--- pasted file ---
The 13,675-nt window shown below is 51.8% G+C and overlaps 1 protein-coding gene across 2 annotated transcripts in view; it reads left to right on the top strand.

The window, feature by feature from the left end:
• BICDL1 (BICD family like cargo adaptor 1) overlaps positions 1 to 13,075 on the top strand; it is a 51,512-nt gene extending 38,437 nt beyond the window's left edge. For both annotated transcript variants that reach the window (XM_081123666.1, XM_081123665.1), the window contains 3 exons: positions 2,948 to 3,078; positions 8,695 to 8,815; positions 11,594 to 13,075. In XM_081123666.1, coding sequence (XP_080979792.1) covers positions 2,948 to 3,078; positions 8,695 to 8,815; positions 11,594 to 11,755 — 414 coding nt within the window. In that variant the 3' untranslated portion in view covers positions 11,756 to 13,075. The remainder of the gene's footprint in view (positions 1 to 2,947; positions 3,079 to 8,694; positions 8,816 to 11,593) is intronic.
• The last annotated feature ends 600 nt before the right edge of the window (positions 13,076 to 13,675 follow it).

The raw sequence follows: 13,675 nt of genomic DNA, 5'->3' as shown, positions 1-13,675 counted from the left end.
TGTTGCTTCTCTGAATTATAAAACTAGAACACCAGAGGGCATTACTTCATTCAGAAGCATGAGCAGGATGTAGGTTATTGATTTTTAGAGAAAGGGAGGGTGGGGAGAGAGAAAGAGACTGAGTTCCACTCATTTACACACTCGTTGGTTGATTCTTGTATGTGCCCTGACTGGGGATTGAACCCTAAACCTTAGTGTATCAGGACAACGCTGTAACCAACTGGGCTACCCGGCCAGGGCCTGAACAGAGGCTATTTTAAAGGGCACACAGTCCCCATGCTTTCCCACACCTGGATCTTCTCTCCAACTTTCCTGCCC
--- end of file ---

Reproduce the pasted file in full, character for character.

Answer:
The 13,675-nt window shown below is 51.8% G+C and overlaps 1 protein-coding gene across 2 annotated transcripts in view; it reads left to right on the top strand.

The window, feature by feature from the left end:
• BICDL1 (BICD family like cargo adaptor 1) overlaps positions 1 to 13,075 on the top strand; it is a 51,512-nt gene extending 38,437 nt beyond the window's left edge. For both annotated transcript variants that reach the window (XM_081123666.1, XM_081123665.1), the window contains 3 exons: positions 2,948 to 3,078; positions 8,695 to 8,815; positions 11,594 to 13,075. In XM_081123666.1, coding sequence (XP_080979792.1) covers positions 2,948 to 3,078; positions 8,695 to 8,815; positions 11,594 to 11,755 — 414 coding nt within the window. In that variant the 3' untranslated portion in view covers positions 11,756 to 13,075. The remainder of the gene's footprint in view (positions 1 to 2,947; positions 3,079 to 8,694; positions 8,816 to 11,593) is intronic.
• The last annotated feature ends 600 nt before the right edge of the window (positions 13,076 to 13,675 follow it).

The raw sequence follows: 13,675 nt of genomic DNA, 5'->3' as shown, positions 1-13,675 counted from the left end.
TGTTGCTTCTCTGAATTATAAAACTAGAACACCAGAGGGCATTACTTCATTCAGAAGCATGAGCAGGATGTAGGTTATTGATTTTTAGAGAAAGGGAGGGTGGGGAGAGAGAAAGAGACTGAGTTCCACTCATTTACACACTCGTTGGTTGATTCTTGTATGTGCCCTGACTGGGGATTGAACCCTAAACCTTAGTGTATCAGGACAACGCTGTAACCAACTGGGCTACCCGGCCAGGGCCTGAACAGAGGCTATTTTAAAGGGCACACAGTCCCCATGCTTTCCCACACCTGGATCTTCTCTCCAACTTTCCTGCCC